Now, you closed a $4.5 billion gap in the Minnesota state budget without raising taxes. But, later, conservatives piled on you, because they said you threw in fees and the like that were really largely earmarked for a new stadium.

Having said that, you really do have to be truer than blue on this issue, don't you? Does it worry you that, whether it's fees or services, or anything like that, that this could be a problem for almost any Republican?

PAWLENTY: Well, when I ran, and we had the big deficit, I said we were going to raise some user fees. And, so, that wasn't, you know, a new thing.

We did have a stadium built in Minneapolis, but the state didn't pay one dime for that. We allowed the local county, if they wanted to, to raise the local sales tax, but we didn't do that as a state or as a state legislature. We just gave them the authority to do that locally, if they wanted. And there are some other things, as well.

But, as a Republican, as a conservative, you know, if we lose the mantle of being fiscally disciplined, the people who are going to keep a lid on taxes and spending, then we really just become the lite version of the Democrats. And I don't think that's helpful in terms of what we believe and what we stand for, and the ultimate success of our party and candidates.

CAVUTO: Governor, Senator McCain has — has gone on record as saying, via an ad, that we are worse off than we were four years ago. Some, of course, in the Bush White House interpreted that as a slap on the president.

Was it?

PAWLENTY: Well, that can be objectively measured.

And I think Senator McCain and President Bush have had some tense relationships over the years on a variety of issues. But, if you look back at the key measurements of quality of life or economic performance, you know, that's not a disputable matter, in the sense that you can go back and measure it. And so, whether it's fair or accurate, I think, is something that can be proven, not debated.

CAVUTO: But you have been a loyal friend and supporter of McCain, even when he was very much down. So, you have followed this whole saga.

Would you, as a friend, and an adviser, be telling Senator McCain, get as far away from President Bush as you can?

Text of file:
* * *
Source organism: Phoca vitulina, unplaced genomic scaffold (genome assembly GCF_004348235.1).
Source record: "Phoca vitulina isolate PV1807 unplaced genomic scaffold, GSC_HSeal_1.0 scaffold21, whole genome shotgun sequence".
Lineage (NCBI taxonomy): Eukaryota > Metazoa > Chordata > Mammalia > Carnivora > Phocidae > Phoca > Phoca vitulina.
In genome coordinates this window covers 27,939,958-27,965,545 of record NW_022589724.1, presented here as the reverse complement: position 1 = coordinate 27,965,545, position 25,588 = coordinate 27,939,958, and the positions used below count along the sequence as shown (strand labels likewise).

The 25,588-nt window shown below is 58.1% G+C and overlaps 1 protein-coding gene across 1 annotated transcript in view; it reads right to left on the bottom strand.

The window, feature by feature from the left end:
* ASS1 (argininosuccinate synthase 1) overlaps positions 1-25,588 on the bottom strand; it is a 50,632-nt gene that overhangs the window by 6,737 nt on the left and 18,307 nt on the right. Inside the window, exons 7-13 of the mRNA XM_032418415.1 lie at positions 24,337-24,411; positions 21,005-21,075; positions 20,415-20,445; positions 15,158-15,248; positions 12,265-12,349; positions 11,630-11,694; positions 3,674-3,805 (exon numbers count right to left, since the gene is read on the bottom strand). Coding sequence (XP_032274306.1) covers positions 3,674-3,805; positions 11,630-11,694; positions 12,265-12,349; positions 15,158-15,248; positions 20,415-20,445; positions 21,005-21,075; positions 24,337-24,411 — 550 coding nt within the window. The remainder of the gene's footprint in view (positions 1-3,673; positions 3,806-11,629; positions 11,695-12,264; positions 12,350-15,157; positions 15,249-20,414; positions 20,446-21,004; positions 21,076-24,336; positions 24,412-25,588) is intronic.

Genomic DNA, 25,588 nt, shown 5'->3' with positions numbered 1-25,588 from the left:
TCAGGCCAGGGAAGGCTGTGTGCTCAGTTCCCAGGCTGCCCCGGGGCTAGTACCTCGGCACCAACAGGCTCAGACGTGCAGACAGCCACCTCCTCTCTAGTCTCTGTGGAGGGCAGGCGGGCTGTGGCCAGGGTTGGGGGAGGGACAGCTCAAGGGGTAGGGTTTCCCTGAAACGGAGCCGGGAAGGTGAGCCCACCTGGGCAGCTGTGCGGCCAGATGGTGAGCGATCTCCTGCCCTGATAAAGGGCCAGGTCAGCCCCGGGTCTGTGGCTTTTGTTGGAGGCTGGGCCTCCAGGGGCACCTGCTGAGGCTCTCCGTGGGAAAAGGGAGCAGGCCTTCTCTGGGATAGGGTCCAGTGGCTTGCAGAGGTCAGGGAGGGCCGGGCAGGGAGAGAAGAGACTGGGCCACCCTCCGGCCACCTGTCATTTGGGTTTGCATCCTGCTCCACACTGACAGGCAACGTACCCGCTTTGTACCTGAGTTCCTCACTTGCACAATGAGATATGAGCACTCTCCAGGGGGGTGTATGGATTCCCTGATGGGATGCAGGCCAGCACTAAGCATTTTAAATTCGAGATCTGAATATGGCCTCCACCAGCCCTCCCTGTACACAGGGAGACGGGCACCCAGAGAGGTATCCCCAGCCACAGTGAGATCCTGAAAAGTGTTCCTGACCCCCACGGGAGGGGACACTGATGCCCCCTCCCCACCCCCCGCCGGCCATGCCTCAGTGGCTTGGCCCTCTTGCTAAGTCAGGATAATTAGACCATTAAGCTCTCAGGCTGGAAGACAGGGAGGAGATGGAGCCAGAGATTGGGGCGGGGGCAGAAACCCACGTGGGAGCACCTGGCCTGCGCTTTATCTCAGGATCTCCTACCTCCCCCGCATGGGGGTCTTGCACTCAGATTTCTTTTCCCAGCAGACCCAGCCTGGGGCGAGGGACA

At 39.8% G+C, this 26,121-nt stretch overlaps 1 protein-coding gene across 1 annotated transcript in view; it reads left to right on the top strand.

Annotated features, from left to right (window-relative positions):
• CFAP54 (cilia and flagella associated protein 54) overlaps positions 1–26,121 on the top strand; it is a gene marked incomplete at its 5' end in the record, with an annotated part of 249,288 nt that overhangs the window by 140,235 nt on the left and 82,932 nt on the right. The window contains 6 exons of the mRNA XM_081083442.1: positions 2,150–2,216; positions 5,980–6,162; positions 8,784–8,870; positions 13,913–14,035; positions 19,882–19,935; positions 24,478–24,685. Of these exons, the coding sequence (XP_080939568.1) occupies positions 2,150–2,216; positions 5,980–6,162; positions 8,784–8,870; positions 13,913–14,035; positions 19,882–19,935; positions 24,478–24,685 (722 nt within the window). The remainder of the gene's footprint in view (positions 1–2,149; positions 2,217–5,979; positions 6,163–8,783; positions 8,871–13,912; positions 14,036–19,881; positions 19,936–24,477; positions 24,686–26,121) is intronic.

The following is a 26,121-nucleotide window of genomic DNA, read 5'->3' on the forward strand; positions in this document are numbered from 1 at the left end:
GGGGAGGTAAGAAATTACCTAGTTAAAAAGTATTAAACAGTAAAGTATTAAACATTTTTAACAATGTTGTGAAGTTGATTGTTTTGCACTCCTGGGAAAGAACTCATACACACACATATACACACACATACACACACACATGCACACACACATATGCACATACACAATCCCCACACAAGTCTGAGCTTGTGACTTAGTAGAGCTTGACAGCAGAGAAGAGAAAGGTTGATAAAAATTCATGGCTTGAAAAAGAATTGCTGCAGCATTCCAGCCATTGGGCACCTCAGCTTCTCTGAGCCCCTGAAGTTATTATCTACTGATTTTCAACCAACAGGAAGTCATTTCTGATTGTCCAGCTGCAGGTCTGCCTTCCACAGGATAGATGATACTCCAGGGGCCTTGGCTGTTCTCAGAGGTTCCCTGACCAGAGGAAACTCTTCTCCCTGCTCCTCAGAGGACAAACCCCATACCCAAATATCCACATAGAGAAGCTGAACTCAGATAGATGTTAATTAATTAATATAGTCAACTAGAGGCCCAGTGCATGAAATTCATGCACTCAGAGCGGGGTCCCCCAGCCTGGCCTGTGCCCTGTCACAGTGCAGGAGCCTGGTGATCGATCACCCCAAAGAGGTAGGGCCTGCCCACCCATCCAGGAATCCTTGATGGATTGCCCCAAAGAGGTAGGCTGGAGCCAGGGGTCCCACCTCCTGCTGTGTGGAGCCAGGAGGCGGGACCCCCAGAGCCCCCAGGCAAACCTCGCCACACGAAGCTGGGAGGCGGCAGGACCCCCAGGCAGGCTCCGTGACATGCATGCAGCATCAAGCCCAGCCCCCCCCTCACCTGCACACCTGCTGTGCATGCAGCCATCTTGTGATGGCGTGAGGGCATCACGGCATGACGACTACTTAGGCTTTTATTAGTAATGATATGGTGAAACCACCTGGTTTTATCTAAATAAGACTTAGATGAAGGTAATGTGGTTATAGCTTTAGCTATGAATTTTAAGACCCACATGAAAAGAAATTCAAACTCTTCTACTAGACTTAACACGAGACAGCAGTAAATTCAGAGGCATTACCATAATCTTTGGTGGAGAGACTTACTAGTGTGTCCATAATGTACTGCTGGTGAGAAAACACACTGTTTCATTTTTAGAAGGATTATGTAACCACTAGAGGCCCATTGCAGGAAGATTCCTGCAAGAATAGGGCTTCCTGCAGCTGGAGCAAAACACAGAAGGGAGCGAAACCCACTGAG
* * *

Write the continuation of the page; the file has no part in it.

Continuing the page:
(LAUGHTER)

PAWLENTY: Well, Senator McCain has an established record and reputation for being a maverick, being an independent.

And you look at all the times that he has taken on or been different than the president, including the surge, including torture, including nuclear proliferation issues, including spending and energy issues as well, Senator McCain has — already has the reputation of being different than or separated from President Bush.

CAVUTO: All right.

Economically, it's always tough for the party that controls the White House to ignore a slowing economy, and oftentimes it's hurt by that slowing economy. Ironically, this nominee so far has not been. If anything, for example, on the drilling issue, he has had sort of a leg up on Barack Obama.

Do you find that surprising, that the economy, which could conceivably really hurt Republicans, at this point, does not appear to be?

PAWLENTY: Well, I think the American people are wise.

And, in the end, after they have thought about this, and they look at their choice, somebody, in Barack Obama, who appears unsteady, who has been changing his position a lot — and, obviously, his record, as it becomes more and more known, is a record of more government, more tax increases, probably less energy, higher energy prices, and they compare that to the McCain approach, you know, keeping a lid on taxes, lowering taxes, providing people with the, you know, tax incentives to get health care and on down the list, and being very aggressive on energy, plus having the actual — on McCain's side, having the wisdom and experience and judgment to be president, I think there's a reason why the numbers are migrating toward Senator McCain.

It's because people are figuring this out for those reasons and more. Again, like I said yesterday, Senator Obama sometimes sounds like he's got positive record, but it doesn't — or rhetoric — but it doesn't match his record. And his record, when it comes out, you know, is — is not the right direction for the country. It's very partisan, and it's very left- leaning.

And it's going to dump a lot of taxes and burdens and costs on the heads of people like small businesses, which is very bad for the economy.

CAVUTO: You know, they say as well, the Democrats, that, you know, John McCain has been switching his views on a number of subjects, from drilling to, early on, the president's tax cuts, again and again, and he doesn't get nearly the heat in the media that Barack Obama does.

Do they have a point?

PAWLENTY: Well, you know, he has, to Senator McCain's credit, said, "Look, we have a crisis, and I'm willing to tackle the crisis boldly and just come out." And he did it early. He did it in a forthright manner.

You know, Senator Obama only did it after the number — his numbers started to erode. And then he put a bunch of conditions on it. Senator Obama said, well, I'm willing to consider — quote, unquote — "some drilling" as part of a larger package. And, of course, the larger package is going to be defined by Nancy Pelosi. You can imagine what that's going to look like. Awful. And it will probably never happen.

So, I think his offer is not even complete or sincere.

CAVUTO: Governor, a real pleasure having you on. Thank you very much.

PAWLENTY: Thank you, Neil. I appreciate it.

CAVUTO: Be well.

PAWLENTY: OK. You, too.

CAVUTO: All right.

(END VIDEOTAPE)